Have you ever found yourself still craving food after eating a high-calorie meal or snack? Was it a fast food burger, gas station doughnut, large soft drink, etc? You probably consumed a regrettable amount of calories without feeling full.
Most Americans have a surplus of calories, but a shortage of actual nutrients in those calories.
But which foods?
They tend to have two things in common:
- No fiber. The indigestible carbohydrate that fills you up while containing zero absorbable calories. Fiber is the nutritional equivalent of having your cake, and eating it, without the feeling of having eaten cake.
- A huge marketing budget. These products are usually replaying in the viewer's minds throughout the day as their hunger rises.
For Some Perspective
The Robert Wood Johnson Foundation spends $100 million dollars to fight childhood obesity each year. That's great.
The food industry spends that much money in four days!
That company with the golden arches? They spend half a billion more than the very well-funded dairy industry on advertising. The dairy industry spends more than 5x as much as cereals like Frosted Flakes. Even a cereal brand spends 50x more than the National Cancer Institute did for promoting fruits and vegetables in all 2016.
The Modern American Diet
Americans are notoriously hard workers. Sometimes working to the point of dehydration and extreme hunger. When we get to this point, our body begins craving quickly absorbed, high-calorie food.
In this state, your body is not interested in a salad. It knows that salad provides a low amount of calories (or energy) and it will take too long to reach the billions of cells in your body.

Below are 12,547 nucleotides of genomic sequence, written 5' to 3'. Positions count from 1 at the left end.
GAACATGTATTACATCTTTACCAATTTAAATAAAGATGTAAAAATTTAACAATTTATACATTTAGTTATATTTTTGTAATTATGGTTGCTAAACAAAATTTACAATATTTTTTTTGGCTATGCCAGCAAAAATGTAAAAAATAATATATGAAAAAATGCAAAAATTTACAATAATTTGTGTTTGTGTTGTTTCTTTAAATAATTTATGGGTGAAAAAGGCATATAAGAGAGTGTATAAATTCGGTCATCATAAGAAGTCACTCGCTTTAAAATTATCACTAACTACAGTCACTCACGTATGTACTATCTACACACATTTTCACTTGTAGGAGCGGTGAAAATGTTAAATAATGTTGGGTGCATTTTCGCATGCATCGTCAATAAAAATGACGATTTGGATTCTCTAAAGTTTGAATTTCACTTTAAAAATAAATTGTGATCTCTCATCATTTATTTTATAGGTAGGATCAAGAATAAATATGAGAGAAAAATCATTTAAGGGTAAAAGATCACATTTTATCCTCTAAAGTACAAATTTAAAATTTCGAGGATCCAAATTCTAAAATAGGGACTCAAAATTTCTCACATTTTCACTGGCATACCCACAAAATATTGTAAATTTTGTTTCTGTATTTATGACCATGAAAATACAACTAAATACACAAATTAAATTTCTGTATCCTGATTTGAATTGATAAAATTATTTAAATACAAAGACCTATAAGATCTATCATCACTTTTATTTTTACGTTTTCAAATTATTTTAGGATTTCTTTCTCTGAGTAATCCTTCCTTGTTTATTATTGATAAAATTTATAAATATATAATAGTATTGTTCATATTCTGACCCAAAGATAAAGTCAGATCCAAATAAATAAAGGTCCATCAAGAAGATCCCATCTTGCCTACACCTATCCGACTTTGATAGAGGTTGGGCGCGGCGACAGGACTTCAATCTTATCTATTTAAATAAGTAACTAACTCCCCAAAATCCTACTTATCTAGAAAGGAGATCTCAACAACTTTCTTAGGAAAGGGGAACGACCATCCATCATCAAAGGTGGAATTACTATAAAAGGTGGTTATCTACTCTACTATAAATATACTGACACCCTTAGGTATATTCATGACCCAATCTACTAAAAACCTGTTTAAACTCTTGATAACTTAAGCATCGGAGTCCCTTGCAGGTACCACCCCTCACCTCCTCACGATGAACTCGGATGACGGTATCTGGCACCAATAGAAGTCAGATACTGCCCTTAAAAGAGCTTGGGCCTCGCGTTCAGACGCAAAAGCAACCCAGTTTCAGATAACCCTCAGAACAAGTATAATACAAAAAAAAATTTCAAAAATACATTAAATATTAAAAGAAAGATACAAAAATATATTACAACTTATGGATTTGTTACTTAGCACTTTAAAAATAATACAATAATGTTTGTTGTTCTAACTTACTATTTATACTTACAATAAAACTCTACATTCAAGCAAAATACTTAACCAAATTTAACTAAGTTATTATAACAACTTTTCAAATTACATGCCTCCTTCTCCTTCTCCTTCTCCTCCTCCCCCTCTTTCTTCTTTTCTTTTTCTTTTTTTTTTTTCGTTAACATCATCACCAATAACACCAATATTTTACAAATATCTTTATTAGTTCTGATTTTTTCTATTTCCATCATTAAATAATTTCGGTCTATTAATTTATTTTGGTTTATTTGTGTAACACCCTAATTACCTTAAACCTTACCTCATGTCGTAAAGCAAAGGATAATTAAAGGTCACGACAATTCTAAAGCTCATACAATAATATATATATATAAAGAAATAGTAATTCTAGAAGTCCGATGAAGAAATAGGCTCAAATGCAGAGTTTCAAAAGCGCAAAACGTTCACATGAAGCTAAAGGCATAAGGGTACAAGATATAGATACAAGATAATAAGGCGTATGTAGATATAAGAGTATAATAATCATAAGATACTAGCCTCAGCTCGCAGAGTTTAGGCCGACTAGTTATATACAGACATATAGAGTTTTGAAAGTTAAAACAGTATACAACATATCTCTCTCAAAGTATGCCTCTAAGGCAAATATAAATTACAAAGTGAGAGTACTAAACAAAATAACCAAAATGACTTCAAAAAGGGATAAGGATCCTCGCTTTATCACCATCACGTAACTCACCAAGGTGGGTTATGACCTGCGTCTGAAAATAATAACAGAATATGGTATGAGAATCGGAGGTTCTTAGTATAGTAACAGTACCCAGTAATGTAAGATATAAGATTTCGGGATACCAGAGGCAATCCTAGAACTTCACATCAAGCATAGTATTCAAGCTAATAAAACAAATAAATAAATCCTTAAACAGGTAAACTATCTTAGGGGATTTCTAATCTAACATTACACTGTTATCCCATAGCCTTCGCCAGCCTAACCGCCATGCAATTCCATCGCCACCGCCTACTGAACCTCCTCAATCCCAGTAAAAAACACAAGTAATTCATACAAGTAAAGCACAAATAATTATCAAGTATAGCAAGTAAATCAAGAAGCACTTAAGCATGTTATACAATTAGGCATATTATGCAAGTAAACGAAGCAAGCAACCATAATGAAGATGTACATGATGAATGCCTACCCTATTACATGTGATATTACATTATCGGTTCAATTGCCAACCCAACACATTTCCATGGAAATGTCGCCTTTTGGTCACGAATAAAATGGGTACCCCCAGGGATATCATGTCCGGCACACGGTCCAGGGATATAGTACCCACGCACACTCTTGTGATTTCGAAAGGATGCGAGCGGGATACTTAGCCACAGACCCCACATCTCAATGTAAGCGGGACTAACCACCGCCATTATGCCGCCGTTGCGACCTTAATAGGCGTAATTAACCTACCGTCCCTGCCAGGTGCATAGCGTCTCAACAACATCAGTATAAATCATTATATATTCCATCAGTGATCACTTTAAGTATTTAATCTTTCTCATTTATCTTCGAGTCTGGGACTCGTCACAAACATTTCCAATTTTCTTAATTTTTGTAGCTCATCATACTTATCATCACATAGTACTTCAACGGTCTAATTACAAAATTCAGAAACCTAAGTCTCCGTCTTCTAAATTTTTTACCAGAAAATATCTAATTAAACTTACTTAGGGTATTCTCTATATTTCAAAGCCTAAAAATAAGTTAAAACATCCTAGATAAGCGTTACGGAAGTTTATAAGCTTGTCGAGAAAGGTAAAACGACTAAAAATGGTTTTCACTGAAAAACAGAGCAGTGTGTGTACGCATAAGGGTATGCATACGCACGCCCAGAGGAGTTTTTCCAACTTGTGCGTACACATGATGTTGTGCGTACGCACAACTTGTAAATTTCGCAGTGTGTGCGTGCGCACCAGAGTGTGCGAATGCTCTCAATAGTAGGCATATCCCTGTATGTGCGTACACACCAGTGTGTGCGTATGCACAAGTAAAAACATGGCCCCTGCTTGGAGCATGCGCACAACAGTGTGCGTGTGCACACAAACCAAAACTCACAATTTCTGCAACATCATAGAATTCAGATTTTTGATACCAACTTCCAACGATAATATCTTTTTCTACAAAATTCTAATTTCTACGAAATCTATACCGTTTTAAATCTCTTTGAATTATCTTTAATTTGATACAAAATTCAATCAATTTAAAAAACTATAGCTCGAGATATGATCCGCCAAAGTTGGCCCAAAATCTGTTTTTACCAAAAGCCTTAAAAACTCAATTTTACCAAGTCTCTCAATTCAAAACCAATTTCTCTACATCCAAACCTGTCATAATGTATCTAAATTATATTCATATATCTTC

This is the only thing that fiber doesn’t help. In this state, you don't need to even see an ad to make a food choice that will loan you energy in the short term, with a heavy tax waiting hours later.
When you combine this cycle with heavily funded food ads it makes for a perfect storm. As the great Wendell Berry said, “we have a food industry that pays no attention to health and a healthcare industry that pays no attention to food."
Fiber is key 🔑
According to Dr. Hans Diehl & The USDA, only 14% of the calories in the average American diet come from whole foods.
We are not surprised.
Avoid this cycle by staying ahead of your hunger curve. Stay hydrated, and eat high fiber foods throughout the day. Such as veggies, fruit, beans nuts or seeds.
It's hard to believe that just 45 years ago the fast food industry was estimated at only $3 billion.
Unfortunately, thanks to the working class, that number has swelled 50 times.
Don't forget that the working class has the ability to make millionaires every single day with what we choose to eat.
So who's getting rich off of your eating habits?